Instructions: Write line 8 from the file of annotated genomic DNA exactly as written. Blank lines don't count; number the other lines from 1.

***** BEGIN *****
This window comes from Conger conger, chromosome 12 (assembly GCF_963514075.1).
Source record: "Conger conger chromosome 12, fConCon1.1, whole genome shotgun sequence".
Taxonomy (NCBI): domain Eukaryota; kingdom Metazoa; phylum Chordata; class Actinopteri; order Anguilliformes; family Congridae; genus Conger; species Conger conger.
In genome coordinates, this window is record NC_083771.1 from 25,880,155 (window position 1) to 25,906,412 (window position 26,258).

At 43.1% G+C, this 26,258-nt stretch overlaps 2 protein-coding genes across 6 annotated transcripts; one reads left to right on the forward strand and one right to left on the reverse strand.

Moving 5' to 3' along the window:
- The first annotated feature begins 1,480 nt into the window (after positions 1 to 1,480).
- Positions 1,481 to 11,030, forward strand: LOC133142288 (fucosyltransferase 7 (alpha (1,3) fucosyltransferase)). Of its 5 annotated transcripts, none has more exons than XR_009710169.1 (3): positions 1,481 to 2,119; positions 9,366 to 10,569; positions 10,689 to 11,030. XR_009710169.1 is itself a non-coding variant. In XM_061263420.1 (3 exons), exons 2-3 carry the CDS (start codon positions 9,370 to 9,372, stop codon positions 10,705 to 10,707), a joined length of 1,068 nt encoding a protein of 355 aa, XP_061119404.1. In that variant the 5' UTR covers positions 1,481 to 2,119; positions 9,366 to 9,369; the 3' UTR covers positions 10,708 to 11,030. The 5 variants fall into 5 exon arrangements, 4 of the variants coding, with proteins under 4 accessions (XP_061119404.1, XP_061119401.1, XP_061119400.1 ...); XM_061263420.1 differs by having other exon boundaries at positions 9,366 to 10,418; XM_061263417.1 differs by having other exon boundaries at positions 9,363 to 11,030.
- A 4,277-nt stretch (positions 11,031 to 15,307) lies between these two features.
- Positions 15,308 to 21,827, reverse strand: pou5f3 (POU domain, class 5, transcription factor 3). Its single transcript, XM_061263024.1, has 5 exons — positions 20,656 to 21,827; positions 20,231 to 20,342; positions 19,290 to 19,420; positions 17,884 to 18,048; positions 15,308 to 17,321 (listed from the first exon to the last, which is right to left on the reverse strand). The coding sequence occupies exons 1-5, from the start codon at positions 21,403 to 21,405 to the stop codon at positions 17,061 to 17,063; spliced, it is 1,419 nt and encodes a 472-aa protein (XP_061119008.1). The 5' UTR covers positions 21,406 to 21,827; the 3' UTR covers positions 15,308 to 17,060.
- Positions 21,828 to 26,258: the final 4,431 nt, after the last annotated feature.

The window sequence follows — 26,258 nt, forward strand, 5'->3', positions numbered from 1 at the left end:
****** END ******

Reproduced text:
- Positions 1,481 to 11,030, forward strand: LOC133142288 (fucosyltransferase 7 (alpha (1,3) fucosyltransferase)). Of its 5 annotated transcripts, none has more exons than XR_009710169.1 (3): positions 1,481 to 2,119; positions 9,366 to 10,569; positions 10,689 to 11,030. XR_009710169.1 is itself a non-coding variant. In XM_061263420.1 (3 exons), exons 2-3 carry the CDS (start codon positions 9,370 to 9,372, stop codon positions 10,705 to 10,707), a joined length of 1,068 nt encoding a protein of 355 aa, XP_061119404.1. In that variant the 5' UTR covers positions 1,481 to 2,119; positions 9,366 to 9,369; the 3' UTR covers positions 10,708 to 11,030. The 5 variants fall into 5 exon arrangements, 4 of the variants coding, with proteins under 4 accessions (XP_061119404.1, XP_061119401.1, XP_061119400.1 ...); XM_061263420.1 differs by having other exon boundaries at positions 9,366 to 10,418; XM_061263417.1 differs by having other exon boundaries at positions 9,363 to 11,030.